A new analysis published in the journal, Human Reproduction Update, is showing that the sperm counts of men in North America, Europe, Australia, and New Zealand have markedly declined in the past 40 years.
Researchers from the Hebrew University of Jerusulem conducted a meta-analysis of 185 studies. The studies included data from sperm samples from almost 43,000 men from 50 different countries between 1973 and 2011. Over that 40 year-period, men from industrialized, Western countries were found to have a 52% decline in sperm concentration and 59% decline in total sperm count. There was no decline in sperm counts and concentration for men living in South America, Asia, and Africa.
As a fertility specialist, I can say that this trend seems to be legitimate. Over time, it seems that we’ve been seeing more abnormal semen analyses. We’ve also been seeing more patients who need IVF with intracytoplasmic sperm injection (ICSI) for fertility treatment due to these abnormal sperm parameters.
The cause of the declining sperm counts for Western men is unknown, but it can be speculated that environmental factors play a large role. In Western countries, we are exposed to more chemicals than we ever have been before. Previous studies have shown that certain chemicals, including pesticides and lead and fire retardants, can alter male hormones. In addition, BPA in plastic containers, including plastic water bottles, has been shown to alter sperm production.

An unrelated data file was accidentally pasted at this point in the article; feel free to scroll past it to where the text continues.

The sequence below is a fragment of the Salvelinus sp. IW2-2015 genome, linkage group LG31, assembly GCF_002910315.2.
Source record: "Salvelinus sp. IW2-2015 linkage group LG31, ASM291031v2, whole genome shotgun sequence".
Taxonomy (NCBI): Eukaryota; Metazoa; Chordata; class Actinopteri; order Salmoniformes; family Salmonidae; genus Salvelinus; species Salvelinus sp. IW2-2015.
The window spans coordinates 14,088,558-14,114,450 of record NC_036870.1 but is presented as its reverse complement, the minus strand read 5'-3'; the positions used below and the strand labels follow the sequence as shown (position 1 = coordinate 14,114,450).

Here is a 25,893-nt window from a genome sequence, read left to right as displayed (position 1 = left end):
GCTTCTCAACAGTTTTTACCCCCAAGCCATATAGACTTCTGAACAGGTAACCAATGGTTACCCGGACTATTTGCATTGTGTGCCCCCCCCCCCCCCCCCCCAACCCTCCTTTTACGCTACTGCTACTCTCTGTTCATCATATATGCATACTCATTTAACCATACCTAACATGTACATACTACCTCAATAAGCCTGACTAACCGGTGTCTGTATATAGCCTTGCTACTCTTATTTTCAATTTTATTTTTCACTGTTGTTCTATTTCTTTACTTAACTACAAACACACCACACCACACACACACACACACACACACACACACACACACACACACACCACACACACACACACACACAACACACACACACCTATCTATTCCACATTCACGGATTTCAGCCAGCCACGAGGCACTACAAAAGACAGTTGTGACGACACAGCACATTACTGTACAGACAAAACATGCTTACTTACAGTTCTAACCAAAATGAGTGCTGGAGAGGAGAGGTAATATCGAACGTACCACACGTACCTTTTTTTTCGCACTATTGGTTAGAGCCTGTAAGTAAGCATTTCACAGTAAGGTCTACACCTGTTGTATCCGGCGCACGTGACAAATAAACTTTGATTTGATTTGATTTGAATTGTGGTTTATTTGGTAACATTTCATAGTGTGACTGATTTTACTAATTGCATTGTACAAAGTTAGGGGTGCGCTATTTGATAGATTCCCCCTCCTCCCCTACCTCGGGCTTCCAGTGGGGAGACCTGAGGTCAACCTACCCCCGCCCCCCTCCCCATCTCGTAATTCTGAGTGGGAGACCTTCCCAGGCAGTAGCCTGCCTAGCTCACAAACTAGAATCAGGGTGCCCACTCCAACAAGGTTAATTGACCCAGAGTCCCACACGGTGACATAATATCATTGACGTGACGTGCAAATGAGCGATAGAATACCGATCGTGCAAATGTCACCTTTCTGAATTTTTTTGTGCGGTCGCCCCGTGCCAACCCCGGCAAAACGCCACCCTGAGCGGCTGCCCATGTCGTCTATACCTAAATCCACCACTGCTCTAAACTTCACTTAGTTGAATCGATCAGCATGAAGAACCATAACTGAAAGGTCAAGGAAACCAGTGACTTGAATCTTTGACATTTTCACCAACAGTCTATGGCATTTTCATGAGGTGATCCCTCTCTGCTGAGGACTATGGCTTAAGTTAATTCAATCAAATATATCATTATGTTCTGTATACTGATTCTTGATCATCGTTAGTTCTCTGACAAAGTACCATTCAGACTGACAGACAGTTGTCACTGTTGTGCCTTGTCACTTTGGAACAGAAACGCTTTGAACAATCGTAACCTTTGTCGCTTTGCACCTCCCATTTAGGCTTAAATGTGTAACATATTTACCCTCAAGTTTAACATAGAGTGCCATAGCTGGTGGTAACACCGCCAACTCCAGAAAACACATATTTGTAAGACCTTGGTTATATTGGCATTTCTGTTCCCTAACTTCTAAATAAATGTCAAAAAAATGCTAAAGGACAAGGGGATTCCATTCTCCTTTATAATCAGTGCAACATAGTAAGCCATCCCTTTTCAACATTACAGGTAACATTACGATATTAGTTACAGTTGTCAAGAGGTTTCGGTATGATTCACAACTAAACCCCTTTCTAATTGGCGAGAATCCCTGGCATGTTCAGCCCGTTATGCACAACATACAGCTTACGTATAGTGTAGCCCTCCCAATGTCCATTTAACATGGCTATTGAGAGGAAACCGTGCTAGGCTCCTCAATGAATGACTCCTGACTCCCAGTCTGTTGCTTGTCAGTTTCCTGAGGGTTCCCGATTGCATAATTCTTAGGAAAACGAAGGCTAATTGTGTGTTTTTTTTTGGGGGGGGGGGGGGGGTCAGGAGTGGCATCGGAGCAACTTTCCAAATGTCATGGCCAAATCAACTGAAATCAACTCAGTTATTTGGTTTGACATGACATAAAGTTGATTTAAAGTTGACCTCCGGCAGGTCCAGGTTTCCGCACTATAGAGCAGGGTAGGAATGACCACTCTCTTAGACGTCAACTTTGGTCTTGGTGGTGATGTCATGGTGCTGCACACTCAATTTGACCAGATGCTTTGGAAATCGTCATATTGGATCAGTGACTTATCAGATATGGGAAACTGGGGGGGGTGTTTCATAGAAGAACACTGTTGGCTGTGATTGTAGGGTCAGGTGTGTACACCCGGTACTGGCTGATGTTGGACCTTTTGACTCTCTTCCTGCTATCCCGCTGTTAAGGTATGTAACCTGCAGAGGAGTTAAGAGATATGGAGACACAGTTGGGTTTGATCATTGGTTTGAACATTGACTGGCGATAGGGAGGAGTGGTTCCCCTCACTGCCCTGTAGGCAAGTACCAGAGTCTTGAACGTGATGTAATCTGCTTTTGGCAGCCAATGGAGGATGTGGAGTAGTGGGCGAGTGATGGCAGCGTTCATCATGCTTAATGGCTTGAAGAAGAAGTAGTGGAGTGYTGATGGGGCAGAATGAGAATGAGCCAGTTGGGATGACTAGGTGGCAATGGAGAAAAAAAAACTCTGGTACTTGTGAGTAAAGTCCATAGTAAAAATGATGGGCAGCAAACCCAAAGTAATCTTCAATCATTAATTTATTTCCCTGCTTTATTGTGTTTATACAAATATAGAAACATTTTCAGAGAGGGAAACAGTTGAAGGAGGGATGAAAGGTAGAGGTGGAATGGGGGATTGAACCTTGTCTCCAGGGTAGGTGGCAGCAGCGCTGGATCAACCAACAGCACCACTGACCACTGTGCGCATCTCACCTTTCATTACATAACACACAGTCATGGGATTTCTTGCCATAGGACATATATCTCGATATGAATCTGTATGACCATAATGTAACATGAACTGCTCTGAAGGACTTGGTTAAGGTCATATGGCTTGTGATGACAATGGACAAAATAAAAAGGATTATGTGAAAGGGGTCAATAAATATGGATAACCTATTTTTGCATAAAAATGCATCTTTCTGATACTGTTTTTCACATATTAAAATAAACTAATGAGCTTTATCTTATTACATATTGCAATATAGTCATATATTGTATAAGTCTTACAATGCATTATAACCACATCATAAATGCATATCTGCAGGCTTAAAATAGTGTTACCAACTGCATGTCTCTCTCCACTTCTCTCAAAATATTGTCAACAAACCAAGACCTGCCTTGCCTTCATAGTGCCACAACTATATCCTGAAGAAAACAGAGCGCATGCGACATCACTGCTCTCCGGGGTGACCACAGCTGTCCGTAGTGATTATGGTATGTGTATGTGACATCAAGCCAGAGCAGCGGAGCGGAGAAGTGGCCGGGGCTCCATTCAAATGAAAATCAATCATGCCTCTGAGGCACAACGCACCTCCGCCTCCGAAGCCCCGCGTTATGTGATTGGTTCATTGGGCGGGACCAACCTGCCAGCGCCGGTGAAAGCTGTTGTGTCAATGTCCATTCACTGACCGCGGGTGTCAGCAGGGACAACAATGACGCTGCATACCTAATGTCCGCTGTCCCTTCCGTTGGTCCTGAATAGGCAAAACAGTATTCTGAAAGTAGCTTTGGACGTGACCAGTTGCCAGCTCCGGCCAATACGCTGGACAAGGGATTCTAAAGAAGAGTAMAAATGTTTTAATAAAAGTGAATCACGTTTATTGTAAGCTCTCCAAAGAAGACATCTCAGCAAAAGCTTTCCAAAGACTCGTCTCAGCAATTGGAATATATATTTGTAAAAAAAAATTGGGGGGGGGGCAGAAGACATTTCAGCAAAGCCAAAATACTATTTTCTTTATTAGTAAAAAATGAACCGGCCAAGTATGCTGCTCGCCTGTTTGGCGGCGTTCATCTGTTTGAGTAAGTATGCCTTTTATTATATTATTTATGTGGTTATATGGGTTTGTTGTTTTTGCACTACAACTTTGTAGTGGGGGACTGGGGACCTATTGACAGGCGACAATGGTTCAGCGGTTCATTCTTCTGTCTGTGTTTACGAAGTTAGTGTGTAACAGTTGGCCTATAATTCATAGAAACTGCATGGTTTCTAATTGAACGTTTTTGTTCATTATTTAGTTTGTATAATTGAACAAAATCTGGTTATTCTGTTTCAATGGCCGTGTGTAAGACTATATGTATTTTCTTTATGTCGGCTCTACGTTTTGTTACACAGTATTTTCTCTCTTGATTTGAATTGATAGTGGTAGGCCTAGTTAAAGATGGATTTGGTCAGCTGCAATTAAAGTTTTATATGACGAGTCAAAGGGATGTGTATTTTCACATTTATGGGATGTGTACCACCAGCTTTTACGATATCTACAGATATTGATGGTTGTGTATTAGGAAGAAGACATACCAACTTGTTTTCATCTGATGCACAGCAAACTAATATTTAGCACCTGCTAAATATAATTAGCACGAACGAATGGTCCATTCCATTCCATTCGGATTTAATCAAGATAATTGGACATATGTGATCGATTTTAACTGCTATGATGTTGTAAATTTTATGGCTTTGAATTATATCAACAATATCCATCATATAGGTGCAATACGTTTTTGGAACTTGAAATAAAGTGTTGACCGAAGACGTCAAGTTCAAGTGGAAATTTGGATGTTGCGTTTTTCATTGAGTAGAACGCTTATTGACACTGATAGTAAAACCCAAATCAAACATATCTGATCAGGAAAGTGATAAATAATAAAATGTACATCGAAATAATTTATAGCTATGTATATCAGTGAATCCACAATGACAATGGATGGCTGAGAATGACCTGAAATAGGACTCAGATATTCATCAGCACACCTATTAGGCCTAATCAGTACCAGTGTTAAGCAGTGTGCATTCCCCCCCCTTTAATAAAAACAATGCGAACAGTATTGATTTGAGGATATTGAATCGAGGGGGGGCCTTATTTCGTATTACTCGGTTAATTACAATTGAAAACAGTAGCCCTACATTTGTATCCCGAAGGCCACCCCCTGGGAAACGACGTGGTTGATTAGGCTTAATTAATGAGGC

It’s also easy to assume that one of the largest contributors to declining sperm counts in Western countries is obesity. Obesity in reproductive age men has tripled over the last 4 decades. There have been several studies linking obesity to decreased sperm counts and male infertility.
Lifestyle factors such as smoking also likely play a major role. Smoking has been shown to have an adverse effect on both sperm production and sperm function. And, it’s not only male smoking that matters. Studies are now showing that women who smoke while pregnant with a male child may be damaging their child’s future fertility.
So, what can we do about this? While exposure to certain chemicals may be out of our control, there are many things we can control. For men, it’s important to live a healthy lifestyle. This includes having a healthy diet and exercise regimen, avoiding toxins such as tobacco and illicit drugs, and limiting alcohol consumption. For more information about optimizing male health and fertility, visit our lifestyle and fertility page.